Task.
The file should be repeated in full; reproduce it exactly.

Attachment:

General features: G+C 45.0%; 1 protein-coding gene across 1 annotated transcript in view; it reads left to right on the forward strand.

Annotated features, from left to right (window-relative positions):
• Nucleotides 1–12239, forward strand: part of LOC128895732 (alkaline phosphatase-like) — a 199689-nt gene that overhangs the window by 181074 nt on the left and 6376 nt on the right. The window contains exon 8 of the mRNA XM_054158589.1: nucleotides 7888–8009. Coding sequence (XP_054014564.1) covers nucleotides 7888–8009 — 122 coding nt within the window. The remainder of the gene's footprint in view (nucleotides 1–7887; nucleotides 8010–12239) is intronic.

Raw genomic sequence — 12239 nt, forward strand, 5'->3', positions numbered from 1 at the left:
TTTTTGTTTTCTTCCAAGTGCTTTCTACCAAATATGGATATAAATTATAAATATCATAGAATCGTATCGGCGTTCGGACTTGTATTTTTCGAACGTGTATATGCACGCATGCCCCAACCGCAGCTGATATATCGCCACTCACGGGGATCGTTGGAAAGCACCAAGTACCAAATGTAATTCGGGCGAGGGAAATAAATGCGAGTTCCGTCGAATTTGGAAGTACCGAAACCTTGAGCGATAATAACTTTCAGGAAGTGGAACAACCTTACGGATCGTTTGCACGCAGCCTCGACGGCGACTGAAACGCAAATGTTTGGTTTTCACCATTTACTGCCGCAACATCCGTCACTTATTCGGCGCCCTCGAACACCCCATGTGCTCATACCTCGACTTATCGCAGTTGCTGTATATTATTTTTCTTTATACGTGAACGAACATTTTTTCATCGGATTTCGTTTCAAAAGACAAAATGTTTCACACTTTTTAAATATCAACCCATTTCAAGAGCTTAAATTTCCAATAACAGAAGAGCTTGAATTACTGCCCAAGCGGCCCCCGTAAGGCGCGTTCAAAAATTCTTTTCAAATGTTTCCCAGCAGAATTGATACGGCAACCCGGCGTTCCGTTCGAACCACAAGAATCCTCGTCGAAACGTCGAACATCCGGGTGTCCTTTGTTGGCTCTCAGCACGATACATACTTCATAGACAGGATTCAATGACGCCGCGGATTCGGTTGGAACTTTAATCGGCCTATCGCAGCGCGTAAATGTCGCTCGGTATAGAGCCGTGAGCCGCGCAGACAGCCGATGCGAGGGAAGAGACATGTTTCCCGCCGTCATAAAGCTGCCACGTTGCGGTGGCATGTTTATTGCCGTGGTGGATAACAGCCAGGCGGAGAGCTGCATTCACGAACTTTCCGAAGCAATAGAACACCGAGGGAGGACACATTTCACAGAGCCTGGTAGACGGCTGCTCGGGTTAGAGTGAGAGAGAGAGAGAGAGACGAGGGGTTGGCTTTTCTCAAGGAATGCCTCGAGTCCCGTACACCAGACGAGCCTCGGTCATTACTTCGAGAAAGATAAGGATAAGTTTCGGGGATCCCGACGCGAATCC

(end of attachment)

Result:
General features: G+C 45.0%; 1 protein-coding gene across 1 annotated transcript in view; it reads left to right on the forward strand.

Annotated features, from left to right (window-relative positions):
• Nucleotides 1–12239, forward strand: part of LOC128895732 (alkaline phosphatase-like) — a 199689-nt gene that overhangs the window by 181074 nt on the left and 6376 nt on the right. The window contains exon 8 of the mRNA XM_054158589.1: nucleotides 7888–8009. Coding sequence (XP_054014564.1) covers nucleotides 7888–8009 — 122 coding nt within the window. The remainder of the gene's footprint in view (nucleotides 1–7887; nucleotides 8010–12239) is intronic.

Raw genomic sequence — 12239 nt, forward strand, 5'->3', positions numbered from 1 at the left:
TTTTTGTTTTCTTCCAAGTGCTTTCTACCAAATATGGATATAAATTATAAATATCATAGAATCGTATCGGCGTTCGGACTTGTATTTTTCGAACGTGTATATGCACGCATGCCCCAACCGCAGCTGATATATCGCCACTCACGGGGATCGTTGGAAAGCACCAAGTACCAAATGTAATTCGGGCGAGGGAAATAAATGCGAGTTCCGTCGAATTTGGAAGTACCGAAACCTTGAGCGATAATAACTTTCAGGAAGTGGAACAACCTTACGGATCGTTTGCACGCAGCCTCGACGGCGACTGAAACGCAAATGTTTGGTTTTCACCATTTACTGCCGCAACATCCGTCACTTATTCGGCGCCCTCGAACACCCCATGTGCTCATACCTCGACTTATCGCAGTTGCTGTATATTATTTTTCTTTATACGTGAACGAACATTTTTTCATCGGATTTCGTTTCAAAAGACAAAATGTTTCACACTTTTTAAATATCAACCCATTTCAAGAGCTTAAATTTCCAATAACAGAAGAGCTTGAATTACTGCCCAAGCGGCCCCCGTAAGGCGCGTTCAAAAATTCTTTTCAAATGTTTCCCAGCAGAATTGATACGGCAACCCGGCGTTCCGTTCGAACCACAAGAATCCTCGTCGAAACGTCGAACATCCGGGTGTCCTTTGTTGGCTCTCAGCACGATACATACTTCATAGACAGGATTCAATGACGCCGCGGATTCGGTTGGAACTTTAATCGGCCTATCGCAGCGCGTAAATGTCGCTCGGTATAGAGCCGTGAGCCGCGCAGACAGCCGATGCGAGGGAAGAGACATGTTTCCCGCCGTCATAAAGCTGCCACGTTGCGGTGGCATGTTTATTGCCGTGGTGGATAACAGCCAGGCGGAGAGCTGCATTCACGAACTTTCCGAAGCAATAGAACACCGAGGGAGGACACATTTCACAGAGCCTGGTAGACGGCTGCTCGGGTTAGAGTGAGAGAGAGAGAGAGAGACGAGGGGTTGGCTTTTCTCAAGGAATGCCTCGAGTCCCGTACACCAGACGAGCCTCGGTCATTACTTCGAGAAAGATAAGGATAAGTTTCGGGGATCCCGACGCGAATCC